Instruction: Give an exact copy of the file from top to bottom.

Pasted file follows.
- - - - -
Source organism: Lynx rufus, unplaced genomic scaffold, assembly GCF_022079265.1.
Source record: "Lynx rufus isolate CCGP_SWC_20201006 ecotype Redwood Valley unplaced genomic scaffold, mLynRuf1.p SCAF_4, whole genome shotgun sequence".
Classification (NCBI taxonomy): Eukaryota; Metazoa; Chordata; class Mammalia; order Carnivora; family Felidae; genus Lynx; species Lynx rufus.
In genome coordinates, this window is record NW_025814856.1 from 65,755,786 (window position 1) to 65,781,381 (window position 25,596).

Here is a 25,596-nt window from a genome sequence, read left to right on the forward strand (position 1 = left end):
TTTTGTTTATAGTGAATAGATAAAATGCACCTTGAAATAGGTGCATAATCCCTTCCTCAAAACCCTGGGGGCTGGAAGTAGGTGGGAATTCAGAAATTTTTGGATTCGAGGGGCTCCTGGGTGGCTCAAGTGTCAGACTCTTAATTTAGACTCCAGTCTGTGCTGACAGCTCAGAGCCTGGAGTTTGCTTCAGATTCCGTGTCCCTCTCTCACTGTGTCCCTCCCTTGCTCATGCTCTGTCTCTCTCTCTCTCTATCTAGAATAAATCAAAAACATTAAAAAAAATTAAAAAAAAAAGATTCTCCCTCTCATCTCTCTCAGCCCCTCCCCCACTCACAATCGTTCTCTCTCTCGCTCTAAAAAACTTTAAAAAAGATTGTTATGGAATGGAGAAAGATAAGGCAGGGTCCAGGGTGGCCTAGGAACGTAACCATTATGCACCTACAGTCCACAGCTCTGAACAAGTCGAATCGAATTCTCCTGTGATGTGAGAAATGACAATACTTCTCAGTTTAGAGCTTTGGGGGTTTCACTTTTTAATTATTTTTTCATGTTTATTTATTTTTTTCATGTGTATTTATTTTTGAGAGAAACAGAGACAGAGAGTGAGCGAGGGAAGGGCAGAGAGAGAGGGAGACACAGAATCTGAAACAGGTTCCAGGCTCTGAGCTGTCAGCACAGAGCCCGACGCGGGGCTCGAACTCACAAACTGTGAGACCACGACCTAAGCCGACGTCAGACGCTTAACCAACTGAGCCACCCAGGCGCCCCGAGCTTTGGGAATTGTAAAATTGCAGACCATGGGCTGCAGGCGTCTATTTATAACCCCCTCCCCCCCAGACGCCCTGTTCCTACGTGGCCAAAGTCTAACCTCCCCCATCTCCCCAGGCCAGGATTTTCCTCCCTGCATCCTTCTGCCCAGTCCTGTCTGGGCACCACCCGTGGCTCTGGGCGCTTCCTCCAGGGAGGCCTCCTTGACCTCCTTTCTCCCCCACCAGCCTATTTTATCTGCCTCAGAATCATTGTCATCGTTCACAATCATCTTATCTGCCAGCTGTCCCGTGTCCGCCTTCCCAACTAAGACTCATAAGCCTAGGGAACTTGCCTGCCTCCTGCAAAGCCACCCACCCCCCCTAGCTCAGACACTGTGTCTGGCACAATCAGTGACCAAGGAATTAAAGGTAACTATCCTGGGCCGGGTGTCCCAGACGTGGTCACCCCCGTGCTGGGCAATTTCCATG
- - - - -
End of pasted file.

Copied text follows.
Source organism: Lynx rufus, unplaced genomic scaffold, assembly GCF_022079265.1.
Source record: "Lynx rufus isolate CCGP_SWC_20201006 ecotype Redwood Valley unplaced genomic scaffold, mLynRuf1.p SCAF_4, whole genome shotgun sequence".
Classification (NCBI taxonomy): Eukaryota; Metazoa; Chordata; class Mammalia; order Carnivora; family Felidae; genus Lynx; species Lynx rufus.
In genome coordinates, this window is record NW_025814856.1 from 65,755,786 (window position 1) to 65,781,381 (window position 25,596).

Here is a 25,596-nt window from a genome sequence, read left to right on the forward strand (position 1 = left end):
TTTTGTTTATAGTGAATAGATAAAATGCACCTTGAAATAGGTGCATAATCCCTTCCTCAAAACCCTGGGGGCTGGAAGTAGGTGGGAATTCAGAAATTTTTGGATTCGAGGGGCTCCTGGGTGGCTCAAGTGTCAGACTCTTAATTTAGACTCCAGTCTGTGCTGACAGCTCAGAGCCTGGAGTTTGCTTCAGATTCCGTGTCCCTCTCTCACTGTGTCCCTCCCTTGCTCATGCTCTGTCTCTCTCTCTCTCTATCTAGAATAAATCAAAAACATTAAAAAAAATTAAAAAAAAAAGATTCTCCCTCTCATCTCTCTCAGCCCCTCCCCCACTCACAATCGTTCTCTCTCTCGCTCTAAAAAACTTTAAAAAAGATTGTTATGGAATGGAGAAAGATAAGGCAGGGTCCAGGGTGGCCTAGGAACGTAACCATTATGCACCTACAGTCCACAGCTCTGAACAAGTCGAATCGAATTCTCCTGTGATGTGAGAAATGACAATACTTCTCAGTTTAGAGCTTTGGGGGTTTCACTTTTTAATTATTTTTTCATGTTTATTTATTTTTTTCATGTGTATTTATTTTTGAGAGAAACAGAGACAGAGAGTGAGCGAGGGAAGGGCAGAGAGAGAGGGAGACACAGAATCTGAAACAGGTTCCAGGCTCTGAGCTGTCAGCACAGAGCCCGACGCGGGGCTCGAACTCACAAACTGTGAGACCACGACCTAAGCCGACGTCAGACGCTTAACCAACTGAGCCACCCAGGCGCCCCGAGCTTTGGGAATTGTAAAATTGCAGACCATGGGCTGCAGGCGTCTATTTATAACCCCCTCCCCCCCAGACGCCCTGTTCCTACGTGGCCAAAGTCTAACCTCCCCCATCTCCCCAGGCCAGGATTTTCCTCCCTGCATCCTTCTGCCCAGTCCTGTCTGGGCACCACCCGTGGCTCTGGGCGCTTCCTCCAGGGAGGCCTCCTTGACCTCCTTTCTCCCCCACCAGCCTATTTTATCTGCCTCAGAATCATTGTCATCGTTCACAATCATCTTATCTGCCAGCTGTCCCGTGTCCGCCTTCCCAACTAAGACTCATAAGCCTAGGGAACTTGCCTGCCTCCTGCAAAGCCACCCACCCCCCCTAGCTCAGACACTGTGTCTGGCACAATCAGTGACCAAGGAATTAAAGGTAACTATCCTGGGCCGGGTGTCCCAGACGTGGTCACCCCCGTGCTGGGCAATTTCCATG